Interested in Weed Control Services?
Serving Homeowners with Landscaping and Lawn Care Services
Keep your home free of weeds minus the hassle by retaining our experts at GrassMasters. We provide exemplary landscaping and lawn care services for our valued residential customers. Keeping weeds away can be a big job, but we’ve got you covered! Get in touch with us today to learn more!
I’m worried about chemicals on my property — what should I do?
At GrassMasters, we offer three distinct lawn care packages: Our Organic Lawn Care Program, Hybrid Lawn Care Program, and Traditional Lawn Care Program. If using weed killing chemicals is a concern for you, choose our Organic or Hybrid programs. Our Organic Program avoids the use of traditional chemicals and is extremely safe for people, pets, and the environment while providing sustainable, long-lasting results. Our Hybrid Program uses only some chemicals and is still very safe and effective. Contact a weed control expert from GrassMasters to learn more.
Enjoy a Beautiful Weed-Free Lawn Minus the Hassle
Our team utilizes tried and true methods to prevent unsightly weeds from forming in your lawn. We provide both post-emergent and pre-emergent weed control services.
Some types of common lawn weeds include:
- Grassy weeds such as annual ryegrass, blanket crabgrass, witch grass, and creeping bentgrass
- Broadleaf weeds such as alligator weed, alsike clover, Asiatic hawsbeard, and annual sowthistle
We know how to tackle and eliminate all of these common weed types and more. Protecting your lawn requires understanding and vigilance. Our pros are here for you. We understand the types of weeds you might encounter in your area and how to remove them and prevent them from growing in the future.
To schedule an appointment, don’t hesitate to contact GrassMasters today at (616) 383-1054!
PLAN AND DETAILS
|Spring:||During spring, fertilize and water your trees so they grow strong and healthy in the summer. It’s a bad idea to prune most trees in the spring because they are actively growing branches, buds and leaves. However, it’s a good time to plant new trees, so do your shopping early so your tree is in the ground for the heavy spring growing period.|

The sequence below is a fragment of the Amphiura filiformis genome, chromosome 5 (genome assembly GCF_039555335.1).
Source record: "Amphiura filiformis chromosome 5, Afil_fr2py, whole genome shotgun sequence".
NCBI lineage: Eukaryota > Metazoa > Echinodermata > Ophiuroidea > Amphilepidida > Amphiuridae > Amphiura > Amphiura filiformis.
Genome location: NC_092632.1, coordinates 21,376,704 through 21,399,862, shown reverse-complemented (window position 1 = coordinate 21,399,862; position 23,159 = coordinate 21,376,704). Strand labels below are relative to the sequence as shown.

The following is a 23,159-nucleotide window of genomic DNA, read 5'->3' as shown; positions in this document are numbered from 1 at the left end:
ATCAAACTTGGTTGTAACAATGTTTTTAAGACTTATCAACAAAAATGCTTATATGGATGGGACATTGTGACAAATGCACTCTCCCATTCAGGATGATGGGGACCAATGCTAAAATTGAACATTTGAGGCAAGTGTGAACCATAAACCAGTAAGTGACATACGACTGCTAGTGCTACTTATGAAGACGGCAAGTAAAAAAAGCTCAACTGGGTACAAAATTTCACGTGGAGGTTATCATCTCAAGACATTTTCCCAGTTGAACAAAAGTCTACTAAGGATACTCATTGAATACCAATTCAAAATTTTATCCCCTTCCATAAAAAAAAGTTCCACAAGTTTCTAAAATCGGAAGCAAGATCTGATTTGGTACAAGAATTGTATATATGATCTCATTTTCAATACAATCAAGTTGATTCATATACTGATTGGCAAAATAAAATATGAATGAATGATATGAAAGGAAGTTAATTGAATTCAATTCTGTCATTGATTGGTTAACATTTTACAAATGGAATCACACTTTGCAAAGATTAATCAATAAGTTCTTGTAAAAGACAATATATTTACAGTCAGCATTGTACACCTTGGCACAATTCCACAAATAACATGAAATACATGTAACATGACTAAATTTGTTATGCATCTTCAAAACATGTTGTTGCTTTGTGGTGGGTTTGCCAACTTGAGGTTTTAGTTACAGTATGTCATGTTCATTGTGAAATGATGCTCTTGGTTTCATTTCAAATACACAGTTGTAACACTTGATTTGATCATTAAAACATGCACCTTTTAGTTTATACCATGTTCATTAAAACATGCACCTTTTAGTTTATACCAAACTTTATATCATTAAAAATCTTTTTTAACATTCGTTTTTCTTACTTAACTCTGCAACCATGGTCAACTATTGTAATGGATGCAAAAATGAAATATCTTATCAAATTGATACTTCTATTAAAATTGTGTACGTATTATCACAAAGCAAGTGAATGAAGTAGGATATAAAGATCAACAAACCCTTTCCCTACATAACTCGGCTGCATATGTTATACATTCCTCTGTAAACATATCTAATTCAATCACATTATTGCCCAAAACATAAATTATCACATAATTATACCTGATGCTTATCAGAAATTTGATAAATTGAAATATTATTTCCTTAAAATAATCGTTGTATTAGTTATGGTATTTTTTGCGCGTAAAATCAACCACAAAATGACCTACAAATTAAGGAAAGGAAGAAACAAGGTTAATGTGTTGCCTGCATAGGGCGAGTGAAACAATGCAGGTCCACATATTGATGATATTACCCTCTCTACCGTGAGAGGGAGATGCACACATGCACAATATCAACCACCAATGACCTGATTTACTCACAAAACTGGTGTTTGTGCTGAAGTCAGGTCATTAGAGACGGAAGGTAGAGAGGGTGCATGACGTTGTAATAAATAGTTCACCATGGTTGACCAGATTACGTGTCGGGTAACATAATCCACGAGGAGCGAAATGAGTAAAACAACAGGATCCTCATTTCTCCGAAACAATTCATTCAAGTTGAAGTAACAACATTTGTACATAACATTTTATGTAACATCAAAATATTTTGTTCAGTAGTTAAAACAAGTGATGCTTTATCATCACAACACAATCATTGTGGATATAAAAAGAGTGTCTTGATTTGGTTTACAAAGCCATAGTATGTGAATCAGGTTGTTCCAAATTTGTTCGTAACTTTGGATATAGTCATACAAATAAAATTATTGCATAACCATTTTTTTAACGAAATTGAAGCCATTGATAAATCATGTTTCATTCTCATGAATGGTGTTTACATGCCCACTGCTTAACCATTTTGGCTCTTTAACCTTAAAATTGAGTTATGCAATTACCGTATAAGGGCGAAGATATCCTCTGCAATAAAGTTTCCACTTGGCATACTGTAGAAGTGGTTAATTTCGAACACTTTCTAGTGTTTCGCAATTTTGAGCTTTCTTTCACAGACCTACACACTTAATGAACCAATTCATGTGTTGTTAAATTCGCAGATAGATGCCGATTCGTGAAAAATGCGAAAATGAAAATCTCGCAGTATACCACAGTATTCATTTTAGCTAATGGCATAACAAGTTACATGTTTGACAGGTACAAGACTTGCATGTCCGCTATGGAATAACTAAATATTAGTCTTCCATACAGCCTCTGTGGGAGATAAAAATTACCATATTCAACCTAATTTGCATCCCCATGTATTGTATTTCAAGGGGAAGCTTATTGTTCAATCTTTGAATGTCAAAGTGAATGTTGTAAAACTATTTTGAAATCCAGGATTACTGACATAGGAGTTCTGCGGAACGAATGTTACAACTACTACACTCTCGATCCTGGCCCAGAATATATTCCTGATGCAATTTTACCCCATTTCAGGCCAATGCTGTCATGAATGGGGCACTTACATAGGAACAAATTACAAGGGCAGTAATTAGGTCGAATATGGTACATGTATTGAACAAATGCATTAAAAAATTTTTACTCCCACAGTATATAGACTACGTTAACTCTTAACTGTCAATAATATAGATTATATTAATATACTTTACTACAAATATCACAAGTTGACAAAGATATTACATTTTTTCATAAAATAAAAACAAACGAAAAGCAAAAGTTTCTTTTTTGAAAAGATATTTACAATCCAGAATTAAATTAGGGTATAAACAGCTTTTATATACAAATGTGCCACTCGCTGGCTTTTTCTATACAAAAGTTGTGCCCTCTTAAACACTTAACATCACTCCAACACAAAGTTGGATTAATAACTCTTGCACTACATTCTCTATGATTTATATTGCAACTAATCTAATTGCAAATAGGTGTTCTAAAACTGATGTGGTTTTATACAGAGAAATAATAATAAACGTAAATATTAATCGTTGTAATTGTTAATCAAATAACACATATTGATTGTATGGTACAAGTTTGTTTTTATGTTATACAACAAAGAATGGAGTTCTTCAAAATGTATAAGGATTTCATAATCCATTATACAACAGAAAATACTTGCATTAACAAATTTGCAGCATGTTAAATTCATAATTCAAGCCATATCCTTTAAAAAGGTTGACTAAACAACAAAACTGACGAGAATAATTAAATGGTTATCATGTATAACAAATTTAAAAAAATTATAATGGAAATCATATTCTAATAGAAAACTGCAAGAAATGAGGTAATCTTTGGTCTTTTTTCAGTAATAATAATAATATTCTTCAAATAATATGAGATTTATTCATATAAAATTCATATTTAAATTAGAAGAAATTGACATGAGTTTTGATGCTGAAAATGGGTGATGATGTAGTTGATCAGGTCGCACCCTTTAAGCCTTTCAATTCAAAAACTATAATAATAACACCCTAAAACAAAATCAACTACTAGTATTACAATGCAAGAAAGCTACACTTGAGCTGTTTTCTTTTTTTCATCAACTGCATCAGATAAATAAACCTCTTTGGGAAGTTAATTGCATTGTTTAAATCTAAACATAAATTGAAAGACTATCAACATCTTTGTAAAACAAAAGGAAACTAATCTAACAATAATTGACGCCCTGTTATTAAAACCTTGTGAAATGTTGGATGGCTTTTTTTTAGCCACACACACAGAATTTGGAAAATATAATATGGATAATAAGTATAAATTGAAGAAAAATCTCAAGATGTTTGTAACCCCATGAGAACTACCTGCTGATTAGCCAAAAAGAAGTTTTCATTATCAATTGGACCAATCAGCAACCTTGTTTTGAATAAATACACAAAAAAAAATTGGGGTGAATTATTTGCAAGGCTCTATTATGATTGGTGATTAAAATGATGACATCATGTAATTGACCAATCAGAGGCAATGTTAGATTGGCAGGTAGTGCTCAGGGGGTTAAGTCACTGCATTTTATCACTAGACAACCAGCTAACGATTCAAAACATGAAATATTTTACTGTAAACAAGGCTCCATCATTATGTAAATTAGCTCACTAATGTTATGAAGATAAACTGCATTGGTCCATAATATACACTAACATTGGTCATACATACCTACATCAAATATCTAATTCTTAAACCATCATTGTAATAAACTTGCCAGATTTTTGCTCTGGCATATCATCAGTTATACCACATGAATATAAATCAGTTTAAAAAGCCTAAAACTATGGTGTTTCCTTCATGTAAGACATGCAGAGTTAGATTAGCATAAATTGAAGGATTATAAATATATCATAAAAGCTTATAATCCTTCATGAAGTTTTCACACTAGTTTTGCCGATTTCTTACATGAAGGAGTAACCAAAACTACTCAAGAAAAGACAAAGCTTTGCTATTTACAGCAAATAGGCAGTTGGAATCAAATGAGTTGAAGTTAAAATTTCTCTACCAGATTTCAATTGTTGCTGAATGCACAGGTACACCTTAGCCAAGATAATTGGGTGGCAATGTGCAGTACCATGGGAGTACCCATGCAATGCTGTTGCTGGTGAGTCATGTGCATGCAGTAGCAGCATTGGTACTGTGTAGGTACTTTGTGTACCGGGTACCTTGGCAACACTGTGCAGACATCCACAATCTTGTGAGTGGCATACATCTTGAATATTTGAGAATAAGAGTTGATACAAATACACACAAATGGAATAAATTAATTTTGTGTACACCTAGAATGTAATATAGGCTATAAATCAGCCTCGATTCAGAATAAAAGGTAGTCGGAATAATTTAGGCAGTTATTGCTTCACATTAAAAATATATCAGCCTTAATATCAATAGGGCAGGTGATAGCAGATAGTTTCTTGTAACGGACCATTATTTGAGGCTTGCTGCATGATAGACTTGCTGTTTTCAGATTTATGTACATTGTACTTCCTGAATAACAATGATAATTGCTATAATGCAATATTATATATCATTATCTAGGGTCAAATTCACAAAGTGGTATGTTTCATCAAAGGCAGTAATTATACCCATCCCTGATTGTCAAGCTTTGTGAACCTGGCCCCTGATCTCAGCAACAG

|Summer:||In the summer, you should mostly leave your trees alone. Only conduct minor trimming or hazard removal if required. Unusually dry weather may require some extra watering, but if you water your grass regularly, your trees should be fine too.|
|Fall:||Usually, trees go into their dormant phase in the fall season. This is the time to do major pruning and trimming to prepare the tree for next year. Remove dead and diseased branches, trim the top and sides for access to sunlight and for shape and generally complete any work that requires more than a few snips.|
|Winter:||You can leave your trees alone during the winter. Protect them against the cold and snow if necessary. Use the winter to fell any trees that are dead, dying or may damage your home. However, note that winter is actually the best time to prune your trees. Arborists are also less busy, which may lead to lower prices.|
Pruning the tips of the branches every year on a lilac will cut off next year’s flower buds. Wait to renewal prune until after your lilacs bloom so you don’t cut off flower buds, removing the oldest branches to allow new young growth to form. An old overgrown lilac can be cut off at the ground and allowed to start over, but then may not bloom for a few years. What holds true for lilacs does not hold true for all flowering shrubs. Flower buds on roses and potentillas are formed on new growth, so pruning will not discourage their flowering.
It is better to plant shrubs and trees that will not outgrow their space. But renewal pruning or removing entire older stems and branches can control their size. Or you can even cut shrubs off completely at ground level to rejuvenate them.
Yes, recent research has shown the healing advantage of pruning branches exactly at the growth collar (a swelling of the union of the branch and the trunk). Do not leave a stub where decay, insects, and disease can enter. When shortening shoots, cut just above a growth bud facing outward from the tree or shrub. If you make cuts to an inward-turning bud, the new growth will eventually cross and rub other branches.
The latest thinking is that tree wound dressings are not needed on pruning cuts. Wounds will close by a natural callus with exposure to air.